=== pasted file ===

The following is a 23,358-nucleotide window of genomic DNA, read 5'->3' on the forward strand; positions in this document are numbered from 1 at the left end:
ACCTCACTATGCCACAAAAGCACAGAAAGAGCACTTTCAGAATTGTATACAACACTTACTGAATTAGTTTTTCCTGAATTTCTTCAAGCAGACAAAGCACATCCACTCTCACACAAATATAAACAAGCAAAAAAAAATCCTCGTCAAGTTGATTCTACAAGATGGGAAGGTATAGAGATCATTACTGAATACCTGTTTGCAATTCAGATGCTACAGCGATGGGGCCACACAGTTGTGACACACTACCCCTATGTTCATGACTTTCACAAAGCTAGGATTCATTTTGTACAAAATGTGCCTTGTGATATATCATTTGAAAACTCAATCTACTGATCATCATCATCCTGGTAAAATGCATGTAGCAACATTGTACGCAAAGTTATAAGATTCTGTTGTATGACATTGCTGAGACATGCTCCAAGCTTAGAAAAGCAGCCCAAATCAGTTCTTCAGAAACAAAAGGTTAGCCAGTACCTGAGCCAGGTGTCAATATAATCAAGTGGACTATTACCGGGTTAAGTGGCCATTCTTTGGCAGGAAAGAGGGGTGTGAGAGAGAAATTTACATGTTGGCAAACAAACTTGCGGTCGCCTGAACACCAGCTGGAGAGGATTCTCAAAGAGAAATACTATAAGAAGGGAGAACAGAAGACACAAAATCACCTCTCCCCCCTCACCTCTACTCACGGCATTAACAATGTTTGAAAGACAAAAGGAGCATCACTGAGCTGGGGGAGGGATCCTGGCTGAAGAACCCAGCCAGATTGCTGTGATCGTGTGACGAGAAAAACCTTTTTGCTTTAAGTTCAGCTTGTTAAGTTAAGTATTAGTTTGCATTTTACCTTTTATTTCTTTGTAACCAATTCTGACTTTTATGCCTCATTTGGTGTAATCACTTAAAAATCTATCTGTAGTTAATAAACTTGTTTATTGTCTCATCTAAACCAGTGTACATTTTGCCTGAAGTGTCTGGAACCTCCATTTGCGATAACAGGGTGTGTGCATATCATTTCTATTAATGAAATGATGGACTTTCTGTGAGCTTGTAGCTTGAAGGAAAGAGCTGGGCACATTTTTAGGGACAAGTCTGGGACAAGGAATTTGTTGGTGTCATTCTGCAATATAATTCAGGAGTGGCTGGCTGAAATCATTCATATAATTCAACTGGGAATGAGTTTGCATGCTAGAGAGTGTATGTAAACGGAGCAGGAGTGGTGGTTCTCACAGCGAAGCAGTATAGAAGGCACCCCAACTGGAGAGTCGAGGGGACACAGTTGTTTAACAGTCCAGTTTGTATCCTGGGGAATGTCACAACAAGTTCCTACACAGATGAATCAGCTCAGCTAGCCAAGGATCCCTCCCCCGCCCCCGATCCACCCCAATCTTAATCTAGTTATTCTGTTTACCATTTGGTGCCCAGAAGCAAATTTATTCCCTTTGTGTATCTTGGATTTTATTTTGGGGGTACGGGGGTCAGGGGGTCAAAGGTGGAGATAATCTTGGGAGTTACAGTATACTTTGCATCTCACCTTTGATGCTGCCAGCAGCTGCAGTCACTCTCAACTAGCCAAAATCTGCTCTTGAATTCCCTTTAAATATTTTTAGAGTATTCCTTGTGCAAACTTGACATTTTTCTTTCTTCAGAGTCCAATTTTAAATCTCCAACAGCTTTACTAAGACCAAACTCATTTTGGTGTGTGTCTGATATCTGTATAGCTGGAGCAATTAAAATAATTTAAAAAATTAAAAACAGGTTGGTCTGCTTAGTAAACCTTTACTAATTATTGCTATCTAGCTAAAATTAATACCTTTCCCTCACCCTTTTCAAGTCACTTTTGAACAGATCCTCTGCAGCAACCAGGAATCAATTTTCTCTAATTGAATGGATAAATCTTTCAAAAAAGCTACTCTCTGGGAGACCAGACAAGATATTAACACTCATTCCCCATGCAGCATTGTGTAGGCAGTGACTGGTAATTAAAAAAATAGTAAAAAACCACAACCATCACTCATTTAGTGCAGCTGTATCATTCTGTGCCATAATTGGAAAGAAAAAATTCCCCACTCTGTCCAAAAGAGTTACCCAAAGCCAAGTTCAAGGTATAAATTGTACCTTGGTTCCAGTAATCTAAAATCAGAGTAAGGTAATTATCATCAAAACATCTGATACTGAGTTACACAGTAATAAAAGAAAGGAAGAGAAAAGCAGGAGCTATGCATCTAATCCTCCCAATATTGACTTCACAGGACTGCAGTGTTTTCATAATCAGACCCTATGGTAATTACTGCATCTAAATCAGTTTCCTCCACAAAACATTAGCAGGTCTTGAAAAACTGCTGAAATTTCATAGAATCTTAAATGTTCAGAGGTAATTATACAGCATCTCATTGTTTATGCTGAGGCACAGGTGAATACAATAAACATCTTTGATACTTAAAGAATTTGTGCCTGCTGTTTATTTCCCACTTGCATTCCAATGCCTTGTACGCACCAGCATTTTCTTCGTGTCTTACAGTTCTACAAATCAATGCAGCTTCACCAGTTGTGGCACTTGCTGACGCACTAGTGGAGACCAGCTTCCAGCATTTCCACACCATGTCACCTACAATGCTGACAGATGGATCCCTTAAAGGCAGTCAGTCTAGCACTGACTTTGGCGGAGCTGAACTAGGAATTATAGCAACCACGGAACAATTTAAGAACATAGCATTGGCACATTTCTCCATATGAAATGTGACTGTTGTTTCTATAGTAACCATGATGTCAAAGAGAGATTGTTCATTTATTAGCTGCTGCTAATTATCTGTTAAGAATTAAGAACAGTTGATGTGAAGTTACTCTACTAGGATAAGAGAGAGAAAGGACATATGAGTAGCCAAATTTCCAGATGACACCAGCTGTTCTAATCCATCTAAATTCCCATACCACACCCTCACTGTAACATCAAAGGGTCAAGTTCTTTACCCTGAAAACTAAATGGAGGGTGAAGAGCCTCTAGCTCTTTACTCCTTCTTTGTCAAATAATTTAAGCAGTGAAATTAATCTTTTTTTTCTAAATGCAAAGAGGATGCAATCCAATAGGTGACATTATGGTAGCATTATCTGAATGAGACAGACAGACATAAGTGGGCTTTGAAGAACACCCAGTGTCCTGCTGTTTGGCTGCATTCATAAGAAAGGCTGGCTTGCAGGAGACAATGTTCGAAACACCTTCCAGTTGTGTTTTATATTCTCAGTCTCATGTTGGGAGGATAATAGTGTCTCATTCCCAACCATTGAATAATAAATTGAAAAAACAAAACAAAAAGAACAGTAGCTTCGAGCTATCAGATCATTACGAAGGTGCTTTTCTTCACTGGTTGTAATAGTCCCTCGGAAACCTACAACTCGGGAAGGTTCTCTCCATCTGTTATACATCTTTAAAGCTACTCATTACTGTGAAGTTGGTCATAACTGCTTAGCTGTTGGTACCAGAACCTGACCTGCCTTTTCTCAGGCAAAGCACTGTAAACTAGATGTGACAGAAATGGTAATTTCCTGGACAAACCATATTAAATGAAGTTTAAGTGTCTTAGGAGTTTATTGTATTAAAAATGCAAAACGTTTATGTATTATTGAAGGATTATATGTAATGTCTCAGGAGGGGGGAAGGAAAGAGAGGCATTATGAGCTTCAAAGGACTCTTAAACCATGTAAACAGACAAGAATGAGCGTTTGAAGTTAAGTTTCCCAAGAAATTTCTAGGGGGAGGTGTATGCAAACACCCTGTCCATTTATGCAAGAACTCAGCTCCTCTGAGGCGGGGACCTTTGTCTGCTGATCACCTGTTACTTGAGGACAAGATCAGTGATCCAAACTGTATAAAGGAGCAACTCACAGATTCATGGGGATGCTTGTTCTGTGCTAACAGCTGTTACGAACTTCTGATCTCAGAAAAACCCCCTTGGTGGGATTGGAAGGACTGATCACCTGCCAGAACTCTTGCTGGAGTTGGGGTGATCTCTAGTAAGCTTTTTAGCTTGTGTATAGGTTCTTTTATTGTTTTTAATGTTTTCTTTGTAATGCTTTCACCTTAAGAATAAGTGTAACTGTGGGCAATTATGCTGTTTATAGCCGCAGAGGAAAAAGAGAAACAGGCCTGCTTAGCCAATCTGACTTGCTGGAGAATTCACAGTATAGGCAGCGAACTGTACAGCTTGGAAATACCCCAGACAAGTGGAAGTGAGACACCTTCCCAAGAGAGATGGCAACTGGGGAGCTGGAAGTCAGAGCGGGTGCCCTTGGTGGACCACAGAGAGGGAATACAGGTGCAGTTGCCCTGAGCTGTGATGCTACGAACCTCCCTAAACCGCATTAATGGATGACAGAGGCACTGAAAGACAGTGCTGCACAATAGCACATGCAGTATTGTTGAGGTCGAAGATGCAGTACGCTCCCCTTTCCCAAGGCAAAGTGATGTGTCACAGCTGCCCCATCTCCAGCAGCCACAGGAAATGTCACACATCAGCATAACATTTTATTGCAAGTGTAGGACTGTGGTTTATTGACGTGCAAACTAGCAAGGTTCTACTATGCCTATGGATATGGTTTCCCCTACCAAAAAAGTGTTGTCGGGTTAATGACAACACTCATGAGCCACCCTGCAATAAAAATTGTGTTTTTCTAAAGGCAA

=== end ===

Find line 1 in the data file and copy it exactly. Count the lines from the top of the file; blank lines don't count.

The following is a 23,358-nucleotide window of genomic DNA, read 5'->3' on the forward strand; positions in this document are numbered from 1 at the left end: